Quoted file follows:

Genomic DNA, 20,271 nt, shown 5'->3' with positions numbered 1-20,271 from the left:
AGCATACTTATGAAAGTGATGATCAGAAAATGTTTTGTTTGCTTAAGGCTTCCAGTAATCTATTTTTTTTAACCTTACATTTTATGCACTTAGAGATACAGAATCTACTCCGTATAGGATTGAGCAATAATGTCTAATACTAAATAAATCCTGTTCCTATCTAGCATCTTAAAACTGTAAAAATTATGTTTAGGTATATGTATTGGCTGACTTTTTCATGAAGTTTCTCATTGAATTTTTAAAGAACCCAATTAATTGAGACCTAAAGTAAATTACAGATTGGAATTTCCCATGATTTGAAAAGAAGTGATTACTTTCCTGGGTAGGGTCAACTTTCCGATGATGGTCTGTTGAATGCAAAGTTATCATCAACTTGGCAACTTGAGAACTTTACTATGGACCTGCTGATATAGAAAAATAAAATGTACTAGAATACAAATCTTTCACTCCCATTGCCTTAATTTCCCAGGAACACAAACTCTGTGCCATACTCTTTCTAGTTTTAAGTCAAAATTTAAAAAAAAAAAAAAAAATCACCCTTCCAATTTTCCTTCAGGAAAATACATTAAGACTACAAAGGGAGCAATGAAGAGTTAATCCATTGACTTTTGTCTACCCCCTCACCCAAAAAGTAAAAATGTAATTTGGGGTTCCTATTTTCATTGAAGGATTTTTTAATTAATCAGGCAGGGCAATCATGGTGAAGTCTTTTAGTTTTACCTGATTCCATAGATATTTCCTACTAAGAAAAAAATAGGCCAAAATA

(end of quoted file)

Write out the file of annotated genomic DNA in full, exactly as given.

Genomic DNA, 20,271 nt, shown 5'->3' with positions numbered 1-20,271 from the left:
AGCATACTTATGAAAGTGATGATCAGAAAATGTTTTGTTTGCTTAAGGCTTCCAGTAATCTATTTTTTTTAACCTTACATTTTATGCACTTAGAGATACAGAATCTACTCCGTATAGGATTGAGCAATAATGTCTAATACTAAATAAATCCTGTTCCTATCTAGCATCTTAAAACTGTAAAAATTATGTTTAGGTATATGTATTGGCTGACTTTTTCATGAAGTTTCTCATTGAATTTTTAAAGAACCCAATTAATTGAGACCTAAAGTAAATTACAGATTGGAATTTCCCATGATTTGAAAAGAAGTGATTACTTTCCTGGGTAGGGTCAACTTTCCGATGATGGTCTGTTGAATGCAAAGTTATCATCAACTTGGCAACTTGAGAACTTTACTATGGACCTGCTGATATAGAAAAATAAAATGTACTAGAATACAAATCTTTCACTCCCATTGCCTTAATTTCCCAGGAACACAAACTCTGTGCCATACTCTTTCTAGTTTTAAGTCAAAATTTAAAAAAAAAAAAAAAAATCACCCTTCCAATTTTCCTTCAGGAAAATACATTAAGACTACAAAGGGAGCAATGAAGAGTTAATCCATTGACTTTTGTCTACCCCCTCACCCAAAAAGTAAAAATGTAATTTGGGGTTCCTATTTTCATTGAAGGATTTTTTAATTAATCAGGCAGGGCAATCATGGTGAAGTCTTTTAGTTTTACCTGATTCCATAGATATTTCCTACTAAGAAAAAAATAGGCCAAAATA